TimeLine’s 16th season is underway!
We are so excited to share this year’s collection of four plays with you—all brand new to Chicago—and to ignite new conversations about how these historical stories resonate with today’s social/political issues.
Three weeks ago, for the second year in a row, we launched our season outside our home on Wellington Avenue, this time at Stage 773 on Belmont. While there’s no place like home, producing at a second venue enables us to continue expanding our audience, and hopefully makes it easier for you to experience our work and to introduce TimeLine to others. We’ve benefited from an astonishing increase of more than 150% in our subscriber base over the last few years. Producing in two venues is a short-term solution for managing that growth while we plan for our long-term facility needs.
As we explore ways for TimeLine to broaden its reach and artistic scope, it is important to stress what is at the heart of all our considerations—fostering the intimacy and innovation that is critical to TimeLine’s work. How we connect with you is at the center of everything we do, regardless of venue, size or address. So, we hope you’ll share your ideas about how we can make your experience better and more enriching in the comments below.
Our venture beyond home with 33 Variations is also a fitting metaphor for the plays we’re exploring during our 2012-13 season, which push us into eras, cultures and genres somewhat foreign to TimeLine. As TimeLine’s Company Members looked to plan season 16, with more than 50 productions behind us, we were eager to find plays that took us to places we hadn’t been before. That same quest for discovery is at the heart of each story, with Americans abroad in search of understanding, fulfillment and a grasp of the unknown.
The journey this season will take us to an underground cell in Vietnam in the world premiere of Wasteland, as two soldiers seek connection in the face of the greatest of differences and obstacles.
We’ll also venture to Japan and back, during both the 1880s and present day, in the Chicago premiere of Concerning Strange Devices from the Distant West, as the invention of the camera unlocks new worlds of intrigue and exploration.
Finally, we’ll go undercover in Afghanistan in the 1980s with the Chicago premiere of the spy thriller Blood and Gifts, exploring power struggles and under-the-table transactions that have shaped the international landscape for decades.
But we’ve started with Moisés Kaufman’s waltz through time in 33 Variations.
In 33 Variations, a modern-day musicologist travels to Germany to better understand her idol, Ludwig van Beethoven. Even with her health crumbling because of a debilitating battle with ALS (also known as Lou Gehrig’s disease), she immerses herself in the Beethoven archives. She is determined to understand why he composed 33 variations on a seemingly trivial piece of music while his own health, finances and state of mind deteriorated.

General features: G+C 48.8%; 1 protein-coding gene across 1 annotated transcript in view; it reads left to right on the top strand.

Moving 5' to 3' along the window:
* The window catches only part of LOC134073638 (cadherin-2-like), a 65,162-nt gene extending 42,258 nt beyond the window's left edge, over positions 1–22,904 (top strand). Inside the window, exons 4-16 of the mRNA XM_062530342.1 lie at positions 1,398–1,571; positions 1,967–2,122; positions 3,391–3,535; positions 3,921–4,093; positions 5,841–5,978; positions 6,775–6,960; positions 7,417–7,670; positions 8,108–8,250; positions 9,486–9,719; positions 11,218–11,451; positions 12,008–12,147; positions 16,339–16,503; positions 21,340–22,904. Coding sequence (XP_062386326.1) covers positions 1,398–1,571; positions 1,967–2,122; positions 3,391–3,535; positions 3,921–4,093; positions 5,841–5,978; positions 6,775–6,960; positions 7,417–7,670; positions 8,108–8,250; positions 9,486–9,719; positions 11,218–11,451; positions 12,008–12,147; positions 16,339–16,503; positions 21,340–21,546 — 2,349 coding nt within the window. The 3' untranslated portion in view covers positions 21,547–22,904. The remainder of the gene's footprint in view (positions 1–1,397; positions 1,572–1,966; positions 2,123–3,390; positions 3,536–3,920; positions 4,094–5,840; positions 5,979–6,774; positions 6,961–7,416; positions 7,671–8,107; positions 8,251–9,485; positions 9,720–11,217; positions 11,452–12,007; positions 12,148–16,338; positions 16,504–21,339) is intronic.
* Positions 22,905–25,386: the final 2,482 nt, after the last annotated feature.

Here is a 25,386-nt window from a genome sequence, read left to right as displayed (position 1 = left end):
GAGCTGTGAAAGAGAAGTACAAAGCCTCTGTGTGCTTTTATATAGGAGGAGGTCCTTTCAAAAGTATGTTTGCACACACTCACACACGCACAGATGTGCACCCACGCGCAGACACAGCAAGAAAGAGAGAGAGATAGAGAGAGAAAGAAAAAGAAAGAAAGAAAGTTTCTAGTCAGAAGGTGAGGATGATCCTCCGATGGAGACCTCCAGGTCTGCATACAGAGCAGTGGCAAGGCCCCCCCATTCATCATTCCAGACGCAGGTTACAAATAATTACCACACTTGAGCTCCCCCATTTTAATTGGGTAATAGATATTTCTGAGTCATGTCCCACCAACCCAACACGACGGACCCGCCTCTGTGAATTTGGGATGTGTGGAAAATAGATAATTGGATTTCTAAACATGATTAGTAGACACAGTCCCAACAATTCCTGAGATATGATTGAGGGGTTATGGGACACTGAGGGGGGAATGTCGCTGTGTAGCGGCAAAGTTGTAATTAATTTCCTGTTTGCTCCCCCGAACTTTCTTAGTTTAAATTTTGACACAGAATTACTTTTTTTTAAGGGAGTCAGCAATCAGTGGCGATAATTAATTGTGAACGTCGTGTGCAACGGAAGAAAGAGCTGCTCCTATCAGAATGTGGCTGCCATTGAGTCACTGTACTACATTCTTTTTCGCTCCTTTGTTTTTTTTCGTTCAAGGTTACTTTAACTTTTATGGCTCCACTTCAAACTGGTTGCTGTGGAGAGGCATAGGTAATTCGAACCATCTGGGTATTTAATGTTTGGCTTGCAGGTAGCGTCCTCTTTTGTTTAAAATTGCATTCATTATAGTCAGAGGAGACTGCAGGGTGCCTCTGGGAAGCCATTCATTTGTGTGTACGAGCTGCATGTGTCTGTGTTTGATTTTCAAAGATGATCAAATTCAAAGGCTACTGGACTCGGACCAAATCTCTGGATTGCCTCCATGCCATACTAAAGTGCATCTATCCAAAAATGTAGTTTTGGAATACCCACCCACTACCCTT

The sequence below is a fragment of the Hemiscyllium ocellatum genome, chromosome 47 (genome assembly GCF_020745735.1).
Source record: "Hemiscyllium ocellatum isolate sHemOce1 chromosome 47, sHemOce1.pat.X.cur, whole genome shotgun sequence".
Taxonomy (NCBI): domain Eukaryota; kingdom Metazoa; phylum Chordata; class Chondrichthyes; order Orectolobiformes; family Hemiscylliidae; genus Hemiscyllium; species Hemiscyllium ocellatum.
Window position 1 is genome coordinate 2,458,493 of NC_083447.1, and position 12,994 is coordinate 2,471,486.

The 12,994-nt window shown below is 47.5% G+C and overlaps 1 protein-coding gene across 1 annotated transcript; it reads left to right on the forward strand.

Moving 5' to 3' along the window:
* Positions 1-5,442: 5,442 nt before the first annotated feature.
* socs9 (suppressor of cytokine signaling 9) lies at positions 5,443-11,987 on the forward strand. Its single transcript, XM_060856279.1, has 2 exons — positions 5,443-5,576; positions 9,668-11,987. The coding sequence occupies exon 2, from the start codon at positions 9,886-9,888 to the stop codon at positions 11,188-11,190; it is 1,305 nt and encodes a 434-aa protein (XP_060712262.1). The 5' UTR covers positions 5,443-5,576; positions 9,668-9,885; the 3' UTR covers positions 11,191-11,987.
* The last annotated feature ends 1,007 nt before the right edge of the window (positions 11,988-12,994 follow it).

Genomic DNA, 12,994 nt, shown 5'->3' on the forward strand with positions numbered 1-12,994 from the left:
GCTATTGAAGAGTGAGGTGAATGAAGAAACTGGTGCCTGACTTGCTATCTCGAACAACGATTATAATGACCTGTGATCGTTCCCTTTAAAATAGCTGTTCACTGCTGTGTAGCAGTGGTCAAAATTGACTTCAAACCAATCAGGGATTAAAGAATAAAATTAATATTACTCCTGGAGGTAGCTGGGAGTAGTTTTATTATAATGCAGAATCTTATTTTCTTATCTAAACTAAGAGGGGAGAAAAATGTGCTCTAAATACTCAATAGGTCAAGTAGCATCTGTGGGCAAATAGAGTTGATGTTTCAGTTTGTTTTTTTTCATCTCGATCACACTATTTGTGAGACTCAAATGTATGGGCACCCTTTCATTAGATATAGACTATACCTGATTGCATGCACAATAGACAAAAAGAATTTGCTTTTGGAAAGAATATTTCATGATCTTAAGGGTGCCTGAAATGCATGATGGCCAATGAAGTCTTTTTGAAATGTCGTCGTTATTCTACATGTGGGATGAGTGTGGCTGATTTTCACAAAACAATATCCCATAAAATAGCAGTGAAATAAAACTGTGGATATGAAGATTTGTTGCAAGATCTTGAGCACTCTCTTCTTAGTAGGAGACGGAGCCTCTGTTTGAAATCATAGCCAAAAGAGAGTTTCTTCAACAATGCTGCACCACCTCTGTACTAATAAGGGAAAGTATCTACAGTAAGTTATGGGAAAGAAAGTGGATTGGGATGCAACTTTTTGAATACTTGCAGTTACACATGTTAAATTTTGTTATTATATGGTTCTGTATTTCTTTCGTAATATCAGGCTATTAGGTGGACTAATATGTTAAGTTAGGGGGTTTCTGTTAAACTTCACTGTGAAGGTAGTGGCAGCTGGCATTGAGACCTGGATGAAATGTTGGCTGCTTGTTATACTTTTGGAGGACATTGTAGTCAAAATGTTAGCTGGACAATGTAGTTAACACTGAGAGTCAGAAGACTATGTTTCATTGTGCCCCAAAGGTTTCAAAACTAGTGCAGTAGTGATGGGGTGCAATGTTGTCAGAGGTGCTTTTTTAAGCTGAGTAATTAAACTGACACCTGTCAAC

As he did with some of his other historically inspired plays, such as Gross Indecency: The Three Trials of Oscar Wilde and The Laramie Project, Kaufman conducted copious research, going to the source in search of authenticity and understanding. And then he used that data as a launching pad to craft a play that blends critical analysis with surprising emotional impact.
As Beethoven’s music unfurls throughout the play’s 33 scenes, Kaufman shows us beauty where we often miss it: In the mundane. In the seemingly mediocre. In ourselves. And in those we love and take for granted.
Not unlike the variations themselves, Kaufman’s play sneaks up on you, packing an unexpected emotional punch. It urges us to reexamine that which we overlook, underestimate or undervalue, and reminds us of the fragility of life and death.
I’ve now experienced this play numerous times, first seeing it in 2009 and reading it many times over the last couple of years as we prepared to produce it. But a couple of months ago when I watched this cast’s first run-through in our rehearsal room, I was struck by so many things I’ve seen before, read before, known before, and then forgotten. Not necessarily about the play, but about the tedium of life and work and the toll it takes on being able to stop and pay attention to what is really around you.
Watching the decline of a loved one’s health is the ultimate wake-up call and equalizer, reminding us of our own mortality and the pettiness that gets in the way of truly embracing what is most dear to us—the beauty that exists around us. That beauty is the heart of 33 Variations.
We’re delighted to take you on Moisés Kaufman’s journey, partnering with the International Beethoven Project (founded by pianist George Lepauw), under the always inspiring direction of my trusty colleague Nick Bowling, with a dynamic cast led by Janet Ulrich Brooks and Terry Hamilton.
Beyond 33 Variations, we hope you’ll join us for the entire extended exploration of 2012-13. I look forward to discussing all the places we will venture, and I thank you for being such a huge part of pushing TimeLine to new places.
Beautiful essay, P.J. The play is touching and inspiring. It gets to the heart of being human, and you write about it very well.